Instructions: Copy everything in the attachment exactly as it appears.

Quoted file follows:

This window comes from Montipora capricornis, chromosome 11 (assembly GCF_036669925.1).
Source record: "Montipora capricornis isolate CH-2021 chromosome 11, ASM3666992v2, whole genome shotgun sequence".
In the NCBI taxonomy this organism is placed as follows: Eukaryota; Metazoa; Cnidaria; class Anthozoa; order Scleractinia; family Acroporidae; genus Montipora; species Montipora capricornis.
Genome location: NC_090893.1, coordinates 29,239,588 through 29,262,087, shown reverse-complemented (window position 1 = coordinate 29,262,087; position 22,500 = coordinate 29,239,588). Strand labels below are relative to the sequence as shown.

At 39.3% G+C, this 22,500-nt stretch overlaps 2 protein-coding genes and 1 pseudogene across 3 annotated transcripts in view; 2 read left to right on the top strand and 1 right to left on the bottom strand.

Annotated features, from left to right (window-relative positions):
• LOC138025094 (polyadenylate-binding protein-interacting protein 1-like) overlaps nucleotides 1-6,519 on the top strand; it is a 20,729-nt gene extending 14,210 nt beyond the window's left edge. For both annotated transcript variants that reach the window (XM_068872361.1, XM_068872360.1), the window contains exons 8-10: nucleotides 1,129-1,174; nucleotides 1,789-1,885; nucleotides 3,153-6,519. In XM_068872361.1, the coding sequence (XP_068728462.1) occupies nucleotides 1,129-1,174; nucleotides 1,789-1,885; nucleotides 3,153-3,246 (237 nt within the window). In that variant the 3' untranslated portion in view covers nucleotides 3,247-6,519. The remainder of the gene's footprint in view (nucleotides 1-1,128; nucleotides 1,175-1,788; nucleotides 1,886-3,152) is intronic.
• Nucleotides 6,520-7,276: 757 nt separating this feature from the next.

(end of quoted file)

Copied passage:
This window comes from Montipora capricornis, chromosome 11 (assembly GCF_036669925.1).
Source record: "Montipora capricornis isolate CH-2021 chromosome 11, ASM3666992v2, whole genome shotgun sequence".
In the NCBI taxonomy this organism is placed as follows: Eukaryota; Metazoa; Cnidaria; class Anthozoa; order Scleractinia; family Acroporidae; genus Montipora; species Montipora capricornis.
Genome location: NC_090893.1, coordinates 29,239,588 through 29,262,087, shown reverse-complemented (window position 1 = coordinate 29,262,087; position 22,500 = coordinate 29,239,588). Strand labels below are relative to the sequence as shown.

At 39.3% G+C, this 22,500-nt stretch overlaps 2 protein-coding genes and 1 pseudogene across 3 annotated transcripts in view; 2 read left to right on the top strand and 1 right to left on the bottom strand.

Annotated features, from left to right (window-relative positions):
• LOC138025094 (polyadenylate-binding protein-interacting protein 1-like) overlaps nucleotides 1-6,519 on the top strand; it is a 20,729-nt gene extending 14,210 nt beyond the window's left edge. For both annotated transcript variants that reach the window (XM_068872361.1, XM_068872360.1), the window contains exons 8-10: nucleotides 1,129-1,174; nucleotides 1,789-1,885; nucleotides 3,153-6,519. In XM_068872361.1, the coding sequence (XP_068728462.1) occupies nucleotides 1,129-1,174; nucleotides 1,789-1,885; nucleotides 3,153-3,246 (237 nt within the window). In that variant the 3' untranslated portion in view covers nucleotides 3,247-6,519. The remainder of the gene's footprint in view (nucleotides 1-1,128; nucleotides 1,175-1,788; nucleotides 1,886-3,152) is intronic.
• Nucleotides 6,520-7,276: 757 nt separating this feature from the next.